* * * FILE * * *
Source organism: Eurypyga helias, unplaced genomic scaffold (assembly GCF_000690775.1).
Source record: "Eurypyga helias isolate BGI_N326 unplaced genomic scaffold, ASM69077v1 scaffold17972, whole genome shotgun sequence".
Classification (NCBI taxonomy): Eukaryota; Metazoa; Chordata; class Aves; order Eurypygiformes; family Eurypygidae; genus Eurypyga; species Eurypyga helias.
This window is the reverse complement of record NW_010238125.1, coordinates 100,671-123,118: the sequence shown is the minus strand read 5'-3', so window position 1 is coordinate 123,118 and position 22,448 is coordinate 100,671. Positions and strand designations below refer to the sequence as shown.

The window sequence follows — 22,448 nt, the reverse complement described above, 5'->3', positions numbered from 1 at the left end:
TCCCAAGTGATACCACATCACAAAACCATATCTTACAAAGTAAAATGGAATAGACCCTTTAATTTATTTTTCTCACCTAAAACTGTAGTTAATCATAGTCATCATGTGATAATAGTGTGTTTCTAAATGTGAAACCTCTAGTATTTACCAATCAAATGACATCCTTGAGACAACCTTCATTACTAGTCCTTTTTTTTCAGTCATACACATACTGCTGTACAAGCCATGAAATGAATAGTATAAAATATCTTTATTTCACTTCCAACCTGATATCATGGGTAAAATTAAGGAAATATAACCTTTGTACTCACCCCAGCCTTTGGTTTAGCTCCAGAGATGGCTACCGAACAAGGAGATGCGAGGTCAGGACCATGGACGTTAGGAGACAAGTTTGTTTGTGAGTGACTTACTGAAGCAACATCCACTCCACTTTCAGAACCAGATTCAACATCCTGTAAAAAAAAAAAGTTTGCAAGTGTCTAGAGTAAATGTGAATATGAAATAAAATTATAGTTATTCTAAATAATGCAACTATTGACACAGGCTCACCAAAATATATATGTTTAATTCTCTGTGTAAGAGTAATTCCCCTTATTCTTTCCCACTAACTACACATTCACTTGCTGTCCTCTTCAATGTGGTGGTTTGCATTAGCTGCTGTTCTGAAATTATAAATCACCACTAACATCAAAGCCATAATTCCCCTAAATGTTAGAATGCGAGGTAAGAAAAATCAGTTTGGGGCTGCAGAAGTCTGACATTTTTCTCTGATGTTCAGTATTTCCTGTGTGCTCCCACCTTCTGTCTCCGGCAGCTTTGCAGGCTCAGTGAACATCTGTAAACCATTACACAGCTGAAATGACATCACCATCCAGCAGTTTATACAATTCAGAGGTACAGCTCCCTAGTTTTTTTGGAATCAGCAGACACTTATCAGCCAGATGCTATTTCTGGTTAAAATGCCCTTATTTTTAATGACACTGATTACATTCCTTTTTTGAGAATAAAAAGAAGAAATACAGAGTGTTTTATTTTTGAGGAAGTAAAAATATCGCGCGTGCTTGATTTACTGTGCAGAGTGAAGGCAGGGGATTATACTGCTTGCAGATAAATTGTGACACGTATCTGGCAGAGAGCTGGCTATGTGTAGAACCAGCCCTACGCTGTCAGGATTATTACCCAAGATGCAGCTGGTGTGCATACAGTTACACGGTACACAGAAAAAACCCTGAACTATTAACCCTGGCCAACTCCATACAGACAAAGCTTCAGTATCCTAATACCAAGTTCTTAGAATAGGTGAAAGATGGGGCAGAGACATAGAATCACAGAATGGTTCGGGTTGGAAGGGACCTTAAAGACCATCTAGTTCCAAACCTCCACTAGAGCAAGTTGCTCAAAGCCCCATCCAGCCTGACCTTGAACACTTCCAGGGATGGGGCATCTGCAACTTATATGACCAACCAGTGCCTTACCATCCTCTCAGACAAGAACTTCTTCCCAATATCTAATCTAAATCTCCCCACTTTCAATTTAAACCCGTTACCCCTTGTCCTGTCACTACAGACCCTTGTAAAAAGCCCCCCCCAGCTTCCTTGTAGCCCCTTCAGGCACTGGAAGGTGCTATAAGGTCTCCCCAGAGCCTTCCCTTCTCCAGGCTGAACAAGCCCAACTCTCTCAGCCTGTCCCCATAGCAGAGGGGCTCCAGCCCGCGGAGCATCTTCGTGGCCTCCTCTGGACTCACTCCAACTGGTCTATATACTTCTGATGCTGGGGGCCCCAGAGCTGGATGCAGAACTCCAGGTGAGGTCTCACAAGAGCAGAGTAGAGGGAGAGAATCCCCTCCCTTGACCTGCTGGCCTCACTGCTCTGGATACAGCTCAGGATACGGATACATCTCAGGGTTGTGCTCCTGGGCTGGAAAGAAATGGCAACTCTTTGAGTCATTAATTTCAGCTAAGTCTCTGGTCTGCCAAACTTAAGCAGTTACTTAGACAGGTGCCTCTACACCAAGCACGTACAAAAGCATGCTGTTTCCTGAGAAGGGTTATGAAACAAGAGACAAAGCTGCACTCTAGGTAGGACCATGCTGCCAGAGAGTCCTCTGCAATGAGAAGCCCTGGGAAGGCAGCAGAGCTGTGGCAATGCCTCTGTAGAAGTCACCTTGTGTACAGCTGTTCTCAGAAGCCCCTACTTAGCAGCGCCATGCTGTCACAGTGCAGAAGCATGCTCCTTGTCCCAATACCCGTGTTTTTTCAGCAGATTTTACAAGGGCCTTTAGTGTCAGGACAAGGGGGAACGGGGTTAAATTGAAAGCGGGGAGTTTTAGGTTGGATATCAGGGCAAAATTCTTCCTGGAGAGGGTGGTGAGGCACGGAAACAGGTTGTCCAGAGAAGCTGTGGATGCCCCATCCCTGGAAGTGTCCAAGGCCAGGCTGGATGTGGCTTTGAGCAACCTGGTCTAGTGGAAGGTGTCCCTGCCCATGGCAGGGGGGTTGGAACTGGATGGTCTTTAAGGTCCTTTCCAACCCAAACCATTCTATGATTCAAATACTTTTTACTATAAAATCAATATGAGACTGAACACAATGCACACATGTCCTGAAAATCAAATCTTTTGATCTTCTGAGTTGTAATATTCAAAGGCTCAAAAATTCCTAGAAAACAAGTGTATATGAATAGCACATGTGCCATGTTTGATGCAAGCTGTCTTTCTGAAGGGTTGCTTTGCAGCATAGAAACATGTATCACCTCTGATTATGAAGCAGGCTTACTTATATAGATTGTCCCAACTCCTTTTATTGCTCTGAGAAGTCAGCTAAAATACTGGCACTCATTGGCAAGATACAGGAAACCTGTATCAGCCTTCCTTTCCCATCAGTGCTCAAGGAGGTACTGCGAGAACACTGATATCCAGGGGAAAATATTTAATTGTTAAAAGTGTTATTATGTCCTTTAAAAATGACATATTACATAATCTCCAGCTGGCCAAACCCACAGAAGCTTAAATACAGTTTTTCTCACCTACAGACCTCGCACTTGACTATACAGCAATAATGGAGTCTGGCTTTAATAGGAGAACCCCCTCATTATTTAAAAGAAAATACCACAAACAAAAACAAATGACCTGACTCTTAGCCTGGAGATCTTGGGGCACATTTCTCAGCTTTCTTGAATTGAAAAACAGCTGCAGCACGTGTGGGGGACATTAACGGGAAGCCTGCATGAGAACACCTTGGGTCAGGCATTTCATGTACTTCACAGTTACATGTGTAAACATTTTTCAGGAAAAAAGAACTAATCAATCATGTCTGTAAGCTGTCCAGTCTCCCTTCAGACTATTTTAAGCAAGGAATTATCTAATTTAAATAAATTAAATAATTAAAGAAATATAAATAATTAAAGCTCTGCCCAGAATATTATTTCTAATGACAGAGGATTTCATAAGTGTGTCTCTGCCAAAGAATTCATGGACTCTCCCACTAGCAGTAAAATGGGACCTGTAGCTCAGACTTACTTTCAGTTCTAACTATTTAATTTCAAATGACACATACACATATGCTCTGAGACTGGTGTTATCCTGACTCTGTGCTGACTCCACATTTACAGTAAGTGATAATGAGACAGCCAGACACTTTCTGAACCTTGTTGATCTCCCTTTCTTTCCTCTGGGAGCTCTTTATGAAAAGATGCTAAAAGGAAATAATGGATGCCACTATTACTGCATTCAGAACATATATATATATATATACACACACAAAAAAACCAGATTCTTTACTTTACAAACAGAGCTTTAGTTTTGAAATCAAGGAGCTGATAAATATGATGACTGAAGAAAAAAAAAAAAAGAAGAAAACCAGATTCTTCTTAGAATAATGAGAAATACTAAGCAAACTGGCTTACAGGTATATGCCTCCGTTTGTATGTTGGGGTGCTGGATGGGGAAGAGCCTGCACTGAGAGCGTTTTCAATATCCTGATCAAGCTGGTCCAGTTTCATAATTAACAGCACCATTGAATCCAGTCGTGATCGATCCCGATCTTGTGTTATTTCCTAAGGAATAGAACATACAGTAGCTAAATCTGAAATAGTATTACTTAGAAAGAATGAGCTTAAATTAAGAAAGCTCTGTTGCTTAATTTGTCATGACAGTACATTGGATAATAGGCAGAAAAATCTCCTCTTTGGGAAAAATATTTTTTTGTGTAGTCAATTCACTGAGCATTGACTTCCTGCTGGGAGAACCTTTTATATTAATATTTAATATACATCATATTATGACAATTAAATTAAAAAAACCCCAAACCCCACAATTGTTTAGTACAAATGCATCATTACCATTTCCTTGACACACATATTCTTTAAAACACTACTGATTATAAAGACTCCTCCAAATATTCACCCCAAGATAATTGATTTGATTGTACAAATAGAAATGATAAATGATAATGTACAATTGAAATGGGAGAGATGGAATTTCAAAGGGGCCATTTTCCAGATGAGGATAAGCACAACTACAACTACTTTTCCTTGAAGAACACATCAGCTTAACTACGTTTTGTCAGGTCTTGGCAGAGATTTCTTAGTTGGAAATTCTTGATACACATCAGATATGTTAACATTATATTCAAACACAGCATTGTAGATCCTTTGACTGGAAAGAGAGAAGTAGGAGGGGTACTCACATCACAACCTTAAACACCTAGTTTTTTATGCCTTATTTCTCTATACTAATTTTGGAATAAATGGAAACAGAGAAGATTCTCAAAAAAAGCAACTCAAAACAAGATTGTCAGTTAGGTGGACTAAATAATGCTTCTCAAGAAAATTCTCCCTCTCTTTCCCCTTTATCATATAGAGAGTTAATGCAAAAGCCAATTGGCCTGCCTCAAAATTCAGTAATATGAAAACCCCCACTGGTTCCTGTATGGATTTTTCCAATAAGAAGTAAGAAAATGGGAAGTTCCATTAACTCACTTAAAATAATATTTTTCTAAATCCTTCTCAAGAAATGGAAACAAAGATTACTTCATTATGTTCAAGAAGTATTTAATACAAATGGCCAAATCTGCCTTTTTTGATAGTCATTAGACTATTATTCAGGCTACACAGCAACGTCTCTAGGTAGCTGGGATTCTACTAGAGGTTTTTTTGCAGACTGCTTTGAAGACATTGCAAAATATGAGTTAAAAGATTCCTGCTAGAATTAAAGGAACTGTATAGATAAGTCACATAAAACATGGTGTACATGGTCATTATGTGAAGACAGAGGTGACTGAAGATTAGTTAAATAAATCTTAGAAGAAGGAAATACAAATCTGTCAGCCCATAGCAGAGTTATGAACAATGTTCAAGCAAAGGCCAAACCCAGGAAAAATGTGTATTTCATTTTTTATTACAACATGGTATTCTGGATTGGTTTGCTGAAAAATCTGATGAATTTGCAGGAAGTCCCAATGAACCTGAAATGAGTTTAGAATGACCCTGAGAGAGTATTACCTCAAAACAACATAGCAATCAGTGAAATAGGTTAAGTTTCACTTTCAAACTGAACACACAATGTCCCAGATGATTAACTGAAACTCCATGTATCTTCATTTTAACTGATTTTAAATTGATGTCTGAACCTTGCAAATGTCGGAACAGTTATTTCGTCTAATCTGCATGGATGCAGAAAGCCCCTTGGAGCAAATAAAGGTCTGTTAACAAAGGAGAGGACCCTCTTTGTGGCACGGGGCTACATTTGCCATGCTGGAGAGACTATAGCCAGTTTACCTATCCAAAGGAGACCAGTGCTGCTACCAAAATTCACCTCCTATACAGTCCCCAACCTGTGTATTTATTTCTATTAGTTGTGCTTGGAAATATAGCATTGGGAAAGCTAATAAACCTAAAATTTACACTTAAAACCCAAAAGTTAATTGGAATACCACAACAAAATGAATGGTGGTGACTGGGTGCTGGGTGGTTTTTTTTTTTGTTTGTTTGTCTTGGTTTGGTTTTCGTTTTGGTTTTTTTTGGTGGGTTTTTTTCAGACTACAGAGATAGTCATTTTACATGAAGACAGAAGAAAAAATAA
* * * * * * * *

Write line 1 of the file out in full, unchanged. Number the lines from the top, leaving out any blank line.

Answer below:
Source organism: Eurypyga helias, unplaced genomic scaffold (assembly GCF_000690775.1).